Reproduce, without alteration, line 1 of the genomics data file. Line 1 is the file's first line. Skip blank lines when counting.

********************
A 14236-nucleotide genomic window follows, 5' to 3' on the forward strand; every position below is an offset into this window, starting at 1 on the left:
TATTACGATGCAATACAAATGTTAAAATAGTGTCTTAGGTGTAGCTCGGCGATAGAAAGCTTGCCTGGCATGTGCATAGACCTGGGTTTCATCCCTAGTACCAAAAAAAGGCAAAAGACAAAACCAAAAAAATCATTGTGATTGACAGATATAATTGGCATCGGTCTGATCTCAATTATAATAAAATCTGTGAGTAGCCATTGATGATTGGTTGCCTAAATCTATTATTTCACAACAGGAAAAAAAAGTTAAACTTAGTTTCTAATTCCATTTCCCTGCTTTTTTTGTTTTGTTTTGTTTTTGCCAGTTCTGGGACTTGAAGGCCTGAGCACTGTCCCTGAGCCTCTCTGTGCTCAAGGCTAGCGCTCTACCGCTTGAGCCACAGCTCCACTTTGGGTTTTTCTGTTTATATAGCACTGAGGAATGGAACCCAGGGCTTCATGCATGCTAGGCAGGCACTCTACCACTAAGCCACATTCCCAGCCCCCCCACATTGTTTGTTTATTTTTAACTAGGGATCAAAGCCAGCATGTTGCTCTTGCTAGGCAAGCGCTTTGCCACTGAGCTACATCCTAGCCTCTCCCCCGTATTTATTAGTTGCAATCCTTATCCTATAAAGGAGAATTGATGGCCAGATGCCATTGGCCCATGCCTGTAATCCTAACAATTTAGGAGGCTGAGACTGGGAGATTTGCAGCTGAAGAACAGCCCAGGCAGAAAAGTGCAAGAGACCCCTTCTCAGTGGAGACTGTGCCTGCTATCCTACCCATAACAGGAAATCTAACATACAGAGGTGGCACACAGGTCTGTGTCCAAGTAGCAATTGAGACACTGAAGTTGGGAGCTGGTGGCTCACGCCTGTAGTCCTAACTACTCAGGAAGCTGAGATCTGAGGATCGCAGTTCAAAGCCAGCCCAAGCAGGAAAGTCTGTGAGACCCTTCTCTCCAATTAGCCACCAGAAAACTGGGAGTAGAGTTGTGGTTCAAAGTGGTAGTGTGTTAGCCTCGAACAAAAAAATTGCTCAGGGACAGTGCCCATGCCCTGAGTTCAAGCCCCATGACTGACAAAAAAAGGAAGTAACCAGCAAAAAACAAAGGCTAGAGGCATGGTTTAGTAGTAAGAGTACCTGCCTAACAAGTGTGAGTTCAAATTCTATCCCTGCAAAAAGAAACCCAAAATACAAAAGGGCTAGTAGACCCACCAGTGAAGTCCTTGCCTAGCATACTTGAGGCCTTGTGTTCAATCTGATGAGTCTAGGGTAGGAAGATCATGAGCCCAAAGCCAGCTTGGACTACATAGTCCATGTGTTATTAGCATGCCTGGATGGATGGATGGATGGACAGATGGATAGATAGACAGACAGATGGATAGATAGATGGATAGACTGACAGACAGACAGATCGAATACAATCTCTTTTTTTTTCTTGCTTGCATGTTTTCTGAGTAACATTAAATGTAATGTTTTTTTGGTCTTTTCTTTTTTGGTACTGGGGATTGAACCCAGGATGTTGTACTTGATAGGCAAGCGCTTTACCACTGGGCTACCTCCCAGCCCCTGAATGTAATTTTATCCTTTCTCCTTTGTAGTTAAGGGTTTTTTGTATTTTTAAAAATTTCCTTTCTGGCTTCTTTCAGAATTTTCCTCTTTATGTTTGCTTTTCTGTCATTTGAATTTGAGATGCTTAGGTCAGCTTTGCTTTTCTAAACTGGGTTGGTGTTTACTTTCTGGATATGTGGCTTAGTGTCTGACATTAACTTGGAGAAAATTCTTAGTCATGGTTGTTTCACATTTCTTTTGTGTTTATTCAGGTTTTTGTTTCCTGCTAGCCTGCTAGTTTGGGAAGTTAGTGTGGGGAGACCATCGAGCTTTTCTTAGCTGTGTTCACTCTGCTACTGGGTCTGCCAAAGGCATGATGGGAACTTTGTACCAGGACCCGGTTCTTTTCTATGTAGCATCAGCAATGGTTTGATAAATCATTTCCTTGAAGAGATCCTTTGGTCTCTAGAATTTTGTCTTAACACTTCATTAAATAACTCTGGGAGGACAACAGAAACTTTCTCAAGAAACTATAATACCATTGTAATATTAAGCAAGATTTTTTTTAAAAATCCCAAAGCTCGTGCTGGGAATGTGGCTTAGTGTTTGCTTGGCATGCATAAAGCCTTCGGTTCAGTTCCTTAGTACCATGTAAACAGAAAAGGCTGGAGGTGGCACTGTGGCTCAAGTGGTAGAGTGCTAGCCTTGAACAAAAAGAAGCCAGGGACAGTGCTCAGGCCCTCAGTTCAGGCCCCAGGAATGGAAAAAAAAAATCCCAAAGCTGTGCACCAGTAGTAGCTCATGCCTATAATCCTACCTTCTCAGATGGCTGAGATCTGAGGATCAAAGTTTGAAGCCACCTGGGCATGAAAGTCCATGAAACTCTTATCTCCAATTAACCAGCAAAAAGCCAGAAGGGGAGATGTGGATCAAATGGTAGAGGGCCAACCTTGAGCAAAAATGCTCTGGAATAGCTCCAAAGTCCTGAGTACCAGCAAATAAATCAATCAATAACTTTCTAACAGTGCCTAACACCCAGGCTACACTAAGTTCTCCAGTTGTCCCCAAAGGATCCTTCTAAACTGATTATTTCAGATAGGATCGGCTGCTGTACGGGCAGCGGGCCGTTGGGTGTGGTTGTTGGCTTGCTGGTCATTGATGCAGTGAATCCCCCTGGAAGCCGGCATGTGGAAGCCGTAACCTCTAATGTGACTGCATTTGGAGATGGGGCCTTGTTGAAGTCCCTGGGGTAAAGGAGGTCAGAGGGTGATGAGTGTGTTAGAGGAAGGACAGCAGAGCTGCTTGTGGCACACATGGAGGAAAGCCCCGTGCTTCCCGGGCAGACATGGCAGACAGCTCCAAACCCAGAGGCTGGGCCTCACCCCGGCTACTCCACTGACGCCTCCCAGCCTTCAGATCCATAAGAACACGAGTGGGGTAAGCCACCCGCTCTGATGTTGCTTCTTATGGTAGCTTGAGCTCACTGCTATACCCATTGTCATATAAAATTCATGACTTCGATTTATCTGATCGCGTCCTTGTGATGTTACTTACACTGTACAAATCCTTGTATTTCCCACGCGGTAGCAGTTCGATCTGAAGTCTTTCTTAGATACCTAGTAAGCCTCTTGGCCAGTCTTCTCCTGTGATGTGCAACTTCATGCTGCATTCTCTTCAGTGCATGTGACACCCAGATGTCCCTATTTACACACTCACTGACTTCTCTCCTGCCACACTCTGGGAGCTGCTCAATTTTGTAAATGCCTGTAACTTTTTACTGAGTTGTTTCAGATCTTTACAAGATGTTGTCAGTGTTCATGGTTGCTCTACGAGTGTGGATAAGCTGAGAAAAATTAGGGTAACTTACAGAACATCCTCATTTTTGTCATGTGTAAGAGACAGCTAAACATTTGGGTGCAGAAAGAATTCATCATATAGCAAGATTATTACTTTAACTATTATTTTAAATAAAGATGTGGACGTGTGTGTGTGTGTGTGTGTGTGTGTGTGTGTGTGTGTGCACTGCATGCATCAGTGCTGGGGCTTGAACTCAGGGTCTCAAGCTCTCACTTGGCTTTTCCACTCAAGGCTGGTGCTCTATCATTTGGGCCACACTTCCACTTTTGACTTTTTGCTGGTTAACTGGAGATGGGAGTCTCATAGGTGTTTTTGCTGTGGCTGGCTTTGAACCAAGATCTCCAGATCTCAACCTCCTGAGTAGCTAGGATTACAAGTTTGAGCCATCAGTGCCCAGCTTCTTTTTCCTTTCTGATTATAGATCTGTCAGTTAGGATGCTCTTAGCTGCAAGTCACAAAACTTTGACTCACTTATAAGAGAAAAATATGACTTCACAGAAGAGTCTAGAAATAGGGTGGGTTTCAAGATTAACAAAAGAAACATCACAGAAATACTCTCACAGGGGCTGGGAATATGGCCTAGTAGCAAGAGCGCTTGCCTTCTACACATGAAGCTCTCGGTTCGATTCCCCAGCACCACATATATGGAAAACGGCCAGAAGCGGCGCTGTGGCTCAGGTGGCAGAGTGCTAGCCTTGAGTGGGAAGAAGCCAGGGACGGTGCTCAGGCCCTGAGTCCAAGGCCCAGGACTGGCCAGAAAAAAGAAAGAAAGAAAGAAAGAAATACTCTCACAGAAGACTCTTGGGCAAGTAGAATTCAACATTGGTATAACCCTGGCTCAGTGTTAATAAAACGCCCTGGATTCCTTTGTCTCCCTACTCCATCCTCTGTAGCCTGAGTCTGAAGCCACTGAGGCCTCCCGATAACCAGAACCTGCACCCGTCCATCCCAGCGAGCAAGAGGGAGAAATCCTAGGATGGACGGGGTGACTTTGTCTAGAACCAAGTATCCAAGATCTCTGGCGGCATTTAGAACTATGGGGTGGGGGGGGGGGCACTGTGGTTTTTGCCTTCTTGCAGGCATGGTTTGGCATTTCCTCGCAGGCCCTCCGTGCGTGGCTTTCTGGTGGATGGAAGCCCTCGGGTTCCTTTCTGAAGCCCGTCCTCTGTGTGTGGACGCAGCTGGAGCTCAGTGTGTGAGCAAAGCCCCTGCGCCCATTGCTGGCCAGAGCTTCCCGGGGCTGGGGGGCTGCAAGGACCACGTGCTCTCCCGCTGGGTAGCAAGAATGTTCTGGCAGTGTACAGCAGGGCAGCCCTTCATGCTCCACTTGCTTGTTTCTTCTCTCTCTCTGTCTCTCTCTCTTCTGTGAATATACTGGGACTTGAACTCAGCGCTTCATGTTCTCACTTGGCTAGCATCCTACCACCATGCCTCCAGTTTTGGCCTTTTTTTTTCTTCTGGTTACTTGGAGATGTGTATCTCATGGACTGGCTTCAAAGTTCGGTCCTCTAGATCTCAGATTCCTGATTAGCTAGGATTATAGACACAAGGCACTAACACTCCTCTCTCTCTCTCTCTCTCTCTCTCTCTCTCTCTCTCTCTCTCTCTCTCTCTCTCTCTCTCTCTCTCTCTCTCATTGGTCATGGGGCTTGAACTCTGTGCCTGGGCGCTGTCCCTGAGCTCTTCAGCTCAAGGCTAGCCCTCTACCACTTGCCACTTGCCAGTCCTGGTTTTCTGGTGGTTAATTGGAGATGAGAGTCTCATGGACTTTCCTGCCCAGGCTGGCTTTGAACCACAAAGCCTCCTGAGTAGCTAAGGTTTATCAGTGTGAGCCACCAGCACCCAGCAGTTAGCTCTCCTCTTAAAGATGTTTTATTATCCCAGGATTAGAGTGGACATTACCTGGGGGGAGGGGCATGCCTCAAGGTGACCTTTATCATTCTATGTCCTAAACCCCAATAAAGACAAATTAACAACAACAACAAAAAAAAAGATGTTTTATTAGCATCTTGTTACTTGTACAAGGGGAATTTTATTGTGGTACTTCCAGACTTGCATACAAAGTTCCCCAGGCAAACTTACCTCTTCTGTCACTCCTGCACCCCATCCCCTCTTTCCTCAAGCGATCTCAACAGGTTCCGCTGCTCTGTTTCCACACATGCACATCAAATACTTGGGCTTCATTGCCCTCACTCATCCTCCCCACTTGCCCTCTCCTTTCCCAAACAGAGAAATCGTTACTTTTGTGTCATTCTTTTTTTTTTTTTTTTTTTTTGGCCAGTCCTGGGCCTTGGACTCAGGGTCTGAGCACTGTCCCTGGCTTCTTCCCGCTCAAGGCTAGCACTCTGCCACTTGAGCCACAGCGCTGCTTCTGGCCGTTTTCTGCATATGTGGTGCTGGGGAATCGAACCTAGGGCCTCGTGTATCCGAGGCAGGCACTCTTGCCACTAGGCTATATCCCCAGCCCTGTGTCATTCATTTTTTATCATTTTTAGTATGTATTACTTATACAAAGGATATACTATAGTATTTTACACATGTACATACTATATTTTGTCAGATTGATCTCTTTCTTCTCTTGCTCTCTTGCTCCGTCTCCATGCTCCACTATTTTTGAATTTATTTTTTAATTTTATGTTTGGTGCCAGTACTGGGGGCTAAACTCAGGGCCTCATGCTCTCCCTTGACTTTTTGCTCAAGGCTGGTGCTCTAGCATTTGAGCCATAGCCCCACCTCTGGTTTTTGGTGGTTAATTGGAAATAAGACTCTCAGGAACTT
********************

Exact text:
A 14236-nucleotide genomic window follows, 5' to 3' on the forward strand; every position below is an offset into this window, starting at 1 on the left: